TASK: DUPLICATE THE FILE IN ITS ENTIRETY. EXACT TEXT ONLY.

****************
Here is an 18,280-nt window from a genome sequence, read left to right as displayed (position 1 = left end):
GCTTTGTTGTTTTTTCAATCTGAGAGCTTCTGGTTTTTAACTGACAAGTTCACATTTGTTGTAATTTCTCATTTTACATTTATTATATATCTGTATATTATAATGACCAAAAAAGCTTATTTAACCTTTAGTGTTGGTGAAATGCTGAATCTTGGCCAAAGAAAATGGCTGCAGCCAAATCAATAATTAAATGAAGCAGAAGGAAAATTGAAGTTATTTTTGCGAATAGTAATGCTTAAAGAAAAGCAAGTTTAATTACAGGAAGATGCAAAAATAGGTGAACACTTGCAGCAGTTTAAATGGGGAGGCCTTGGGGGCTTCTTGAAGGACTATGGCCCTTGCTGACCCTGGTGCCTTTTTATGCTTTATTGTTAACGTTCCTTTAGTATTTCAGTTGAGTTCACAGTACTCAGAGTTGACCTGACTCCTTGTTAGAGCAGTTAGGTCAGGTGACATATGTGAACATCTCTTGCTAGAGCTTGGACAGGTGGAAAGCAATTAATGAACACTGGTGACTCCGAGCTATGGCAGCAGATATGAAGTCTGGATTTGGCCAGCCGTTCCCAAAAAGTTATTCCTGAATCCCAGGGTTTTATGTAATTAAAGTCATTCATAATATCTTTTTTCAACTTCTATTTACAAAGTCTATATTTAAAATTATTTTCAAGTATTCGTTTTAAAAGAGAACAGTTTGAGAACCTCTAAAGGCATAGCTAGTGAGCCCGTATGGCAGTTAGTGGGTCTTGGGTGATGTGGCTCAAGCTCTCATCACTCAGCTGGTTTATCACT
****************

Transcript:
Here is an 18,280-nt window from a genome sequence, read left to right as displayed (position 1 = left end):
GCTTTGTTGTTTTTTCAATCTGAGAGCTTCTGGTTTTTAACTGACAAGTTCACATTTGTTGTAATTTCTCATTTTACATTTATTATATATCTGTATATTATAATGACCAAAAAAGCTTATTTAACCTTTAGTGTTGGTGAAATGCTGAATCTTGGCCAAAGAAAATGGCTGCAGCCAAATCAATAATTAAATGAAGCAGAAGGAAAATTGAAGTTATTTTTGCGAATAGTAATGCTTAAAGAAAAGCAAGTTTAATTACAGGAAGATGCAAAAATAGGTGAACACTTGCAGCAGTTTAAATGGGGAGGCCTTGGGGGCTTCTTGAAGGACTATGGCCCTTGCTGACCCTGGTGCCTTTTTATGCTTTATTGTTAACGTTCCTTTAGTATTTCAGTTGAGTTCACAGTACTCAGAGTTGACCTGACTCCTTGTTAGAGCAGTTAGGTCAGGTGACATATGTGAACATCTCTTGCTAGAGCTTGGACAGGTGGAAAGCAATTAATGAACACTGGTGACTCCGAGCTATGGCAGCAGATATGAAGTCTGGATTTGGCCAGCCGTTCCCAAAAAGTTATTCCTGAATCCCAGGGTTTTATGTAATTAAAGTCATTCATAATATCTTTTTTCAACTTCTATTTACAAAGTCTATATTTAAAATTATTTTCAAGTATTCGTTTTAAAAGAGAACAGTTTGAGAACCTCTAAAGGCATAGCTAGTGAGCCCGTATGGCAGTTAGTGGGTCTTGGGTGATGTGGCTCAAGCTCTCATCACTCAGCTGGTTTATCACT